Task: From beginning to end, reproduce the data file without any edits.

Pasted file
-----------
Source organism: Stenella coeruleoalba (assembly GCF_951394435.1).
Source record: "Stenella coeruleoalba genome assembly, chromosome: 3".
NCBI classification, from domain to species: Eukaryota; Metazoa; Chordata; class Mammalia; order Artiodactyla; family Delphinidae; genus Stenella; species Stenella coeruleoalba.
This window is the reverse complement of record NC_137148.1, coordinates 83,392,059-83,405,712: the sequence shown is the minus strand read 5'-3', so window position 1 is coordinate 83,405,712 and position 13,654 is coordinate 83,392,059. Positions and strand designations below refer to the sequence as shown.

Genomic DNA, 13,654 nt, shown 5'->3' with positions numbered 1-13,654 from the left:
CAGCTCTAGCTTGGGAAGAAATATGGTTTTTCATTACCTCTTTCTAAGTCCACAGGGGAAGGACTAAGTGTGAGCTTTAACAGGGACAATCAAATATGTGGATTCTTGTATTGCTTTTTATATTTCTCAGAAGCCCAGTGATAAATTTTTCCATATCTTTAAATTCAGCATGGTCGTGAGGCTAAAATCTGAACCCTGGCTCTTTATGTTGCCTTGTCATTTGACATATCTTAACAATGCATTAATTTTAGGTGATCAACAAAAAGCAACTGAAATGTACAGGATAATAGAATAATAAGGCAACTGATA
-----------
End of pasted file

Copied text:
Source organism: Stenella coeruleoalba (assembly GCF_951394435.1).
Source record: "Stenella coeruleoalba genome assembly, chromosome: 3".
NCBI classification, from domain to species: Eukaryota; Metazoa; Chordata; class Mammalia; order Artiodactyla; family Delphinidae; genus Stenella; species Stenella coeruleoalba.
This window is the reverse complement of record NC_137148.1, coordinates 83,392,059-83,405,712: the sequence shown is the minus strand read 5'-3', so window position 1 is coordinate 83,405,712 and position 13,654 is coordinate 83,392,059. Positions and strand designations below refer to the sequence as shown.

Genomic DNA, 13,654 nt, shown 5'->3' with positions numbered 1-13,654 from the left:
CAGCTCTAGCTTGGGAAGAAATATGGTTTTTCATTACCTCTTTCTAAGTCCACAGGGGAAGGACTAAGTGTGAGCTTTAACAGGGACAATCAAATATGTGGATTCTTGTATTGCTTTTTATATTTCTCAGAAGCCCAGTGATAAATTTTTCCATATCTTTAAATTCAGCATGGTCGTGAGGCTAAAATCTGAACCCTGGCTCTTTATGTTGCCTTGTCATTTGACATATCTTAACAATGCATTAATTTTAGGTGATCAACAAAAAGCAACTGAAATGTACAGGATAATAGAATAATAAGGCAACTGATA